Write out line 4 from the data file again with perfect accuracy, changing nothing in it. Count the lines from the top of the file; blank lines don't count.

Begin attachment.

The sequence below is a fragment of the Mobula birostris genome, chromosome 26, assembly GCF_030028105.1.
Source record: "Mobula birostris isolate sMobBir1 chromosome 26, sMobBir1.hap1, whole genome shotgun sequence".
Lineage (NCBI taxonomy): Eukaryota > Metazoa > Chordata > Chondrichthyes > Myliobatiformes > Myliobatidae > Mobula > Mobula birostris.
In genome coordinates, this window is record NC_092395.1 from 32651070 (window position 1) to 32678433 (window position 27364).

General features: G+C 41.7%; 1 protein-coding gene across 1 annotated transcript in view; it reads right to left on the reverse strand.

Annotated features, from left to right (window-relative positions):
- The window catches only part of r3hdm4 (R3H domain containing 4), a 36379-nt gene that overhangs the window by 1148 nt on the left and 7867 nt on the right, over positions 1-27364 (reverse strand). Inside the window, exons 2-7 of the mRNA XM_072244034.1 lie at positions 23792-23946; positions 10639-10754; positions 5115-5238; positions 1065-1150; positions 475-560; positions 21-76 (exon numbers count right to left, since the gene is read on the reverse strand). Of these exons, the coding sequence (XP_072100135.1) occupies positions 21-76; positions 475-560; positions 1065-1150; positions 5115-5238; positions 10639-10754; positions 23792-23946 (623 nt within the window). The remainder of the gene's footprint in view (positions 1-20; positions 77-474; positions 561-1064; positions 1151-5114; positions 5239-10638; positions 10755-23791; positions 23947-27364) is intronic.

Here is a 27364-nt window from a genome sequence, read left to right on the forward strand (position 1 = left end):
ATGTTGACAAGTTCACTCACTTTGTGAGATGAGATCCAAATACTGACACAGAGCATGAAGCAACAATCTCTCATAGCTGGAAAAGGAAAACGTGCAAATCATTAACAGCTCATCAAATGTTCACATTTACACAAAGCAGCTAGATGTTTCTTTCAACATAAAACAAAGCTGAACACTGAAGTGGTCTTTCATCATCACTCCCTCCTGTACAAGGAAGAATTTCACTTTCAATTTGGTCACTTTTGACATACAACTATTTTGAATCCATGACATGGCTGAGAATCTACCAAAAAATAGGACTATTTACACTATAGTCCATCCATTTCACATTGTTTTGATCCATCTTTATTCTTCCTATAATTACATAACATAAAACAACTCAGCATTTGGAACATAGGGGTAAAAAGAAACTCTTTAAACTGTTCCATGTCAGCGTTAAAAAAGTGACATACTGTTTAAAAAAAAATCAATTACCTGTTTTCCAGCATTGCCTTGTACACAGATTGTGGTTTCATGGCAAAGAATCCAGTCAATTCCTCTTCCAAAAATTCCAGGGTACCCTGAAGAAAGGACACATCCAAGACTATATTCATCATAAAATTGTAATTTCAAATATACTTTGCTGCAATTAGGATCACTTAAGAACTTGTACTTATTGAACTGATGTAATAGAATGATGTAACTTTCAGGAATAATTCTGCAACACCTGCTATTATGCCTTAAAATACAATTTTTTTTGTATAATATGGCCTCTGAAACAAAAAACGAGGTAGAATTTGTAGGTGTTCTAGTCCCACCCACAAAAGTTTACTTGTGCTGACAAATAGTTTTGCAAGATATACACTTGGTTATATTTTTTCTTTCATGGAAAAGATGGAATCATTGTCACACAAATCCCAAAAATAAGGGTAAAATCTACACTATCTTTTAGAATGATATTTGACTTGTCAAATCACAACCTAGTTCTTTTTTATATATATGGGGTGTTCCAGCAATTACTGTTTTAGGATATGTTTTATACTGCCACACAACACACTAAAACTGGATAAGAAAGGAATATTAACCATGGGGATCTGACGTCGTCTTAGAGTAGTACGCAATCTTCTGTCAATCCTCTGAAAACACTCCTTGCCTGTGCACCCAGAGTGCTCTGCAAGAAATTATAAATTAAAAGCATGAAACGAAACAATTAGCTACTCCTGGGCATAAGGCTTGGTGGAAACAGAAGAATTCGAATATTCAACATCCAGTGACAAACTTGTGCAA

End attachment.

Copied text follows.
In genome coordinates, this window is record NC_092395.1 from 32651070 (window position 1) to 32678433 (window position 27364).